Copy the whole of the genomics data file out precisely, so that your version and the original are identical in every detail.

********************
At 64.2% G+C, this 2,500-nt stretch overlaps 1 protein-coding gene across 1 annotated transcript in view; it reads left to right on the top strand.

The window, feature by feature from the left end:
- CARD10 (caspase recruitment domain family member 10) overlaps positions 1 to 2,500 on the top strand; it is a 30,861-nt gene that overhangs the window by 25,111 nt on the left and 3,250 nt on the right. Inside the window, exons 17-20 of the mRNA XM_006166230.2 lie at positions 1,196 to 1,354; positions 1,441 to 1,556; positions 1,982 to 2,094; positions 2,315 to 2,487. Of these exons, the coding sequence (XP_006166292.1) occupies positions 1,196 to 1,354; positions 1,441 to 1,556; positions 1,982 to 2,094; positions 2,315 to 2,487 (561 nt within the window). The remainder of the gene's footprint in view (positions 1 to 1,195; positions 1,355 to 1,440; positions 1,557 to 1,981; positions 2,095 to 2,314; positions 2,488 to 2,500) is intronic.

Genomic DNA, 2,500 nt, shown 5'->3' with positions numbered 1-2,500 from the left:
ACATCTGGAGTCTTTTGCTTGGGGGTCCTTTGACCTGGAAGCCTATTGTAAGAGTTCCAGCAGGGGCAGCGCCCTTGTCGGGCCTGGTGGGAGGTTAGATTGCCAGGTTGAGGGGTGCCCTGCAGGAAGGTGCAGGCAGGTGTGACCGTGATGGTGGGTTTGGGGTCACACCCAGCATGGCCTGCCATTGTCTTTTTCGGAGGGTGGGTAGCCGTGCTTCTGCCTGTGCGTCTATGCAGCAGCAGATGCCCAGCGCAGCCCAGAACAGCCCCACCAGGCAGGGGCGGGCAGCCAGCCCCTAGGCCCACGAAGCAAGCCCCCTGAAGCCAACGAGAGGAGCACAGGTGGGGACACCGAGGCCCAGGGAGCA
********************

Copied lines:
At 64.2% G+C, this 2,500-nt stretch overlaps 1 protein-coding gene across 1 annotated transcript in view; it reads left to right on the top strand.

The window, feature by feature from the left end:
- CARD10 (caspase recruitment domain family member 10) overlaps positions 1 to 2,500 on the top strand; it is a 30,861-nt gene that overhangs the window by 25,111 nt on the left and 3,250 nt on the right. Inside the window, exons 17-20 of the mRNA XM_006166230.2 lie at positions 1,196 to 1,354; positions 1,441 to 1,556; positions 1,982 to 2,094; positions 2,315 to 2,487. Of these exons, the coding sequence (XP_006166292.1) occupies positions 1,196 to 1,354; positions 1,441 to 1,556; positions 1,982 to 2,094; positions 2,315 to 2,487 (561 nt within the window). The remainder of the gene's footprint in view (positions 1 to 1,195; positions 1,355 to 1,440; positions 1,557 to 1,981; positions 2,095 to 2,314; positions 2,488 to 2,500) is intronic.

Genomic DNA, 2,500 nt, shown 5'->3' with positions numbered 1-2,500 from the left:
ACATCTGGAGTCTTTTGCTTGGGGGTCCTTTGACCTGGAAGCCTATTGTAAGAGTTCCAGCAGGGGCAGCGCCCTTGTCGGGCCTGGTGGGAGGTTAGATTGCCAGGTTGAGGGGTGCCCTGCAGGAAGGTGCAGGCAGGTGTGACCGTGATGGTGGGTTTGGGGTCACACCCAGCATGGCCTGCCATTGTCTTTTTCGGAGGGTGGGTAGCCGTGCTTCTGCCTGTGCGTCTATGCAGCAGCAGATGCCCAGCGCAGCCCAGAACAGCCCCACCAGGCAGGGGCGGGCAGCCAGCCCCTAGGCCCACGAAGCAAGCCCCCTGAAGCCAACGAGAGGAGCACAGGTGGGGACACCGAGGCCCAGGGAGCA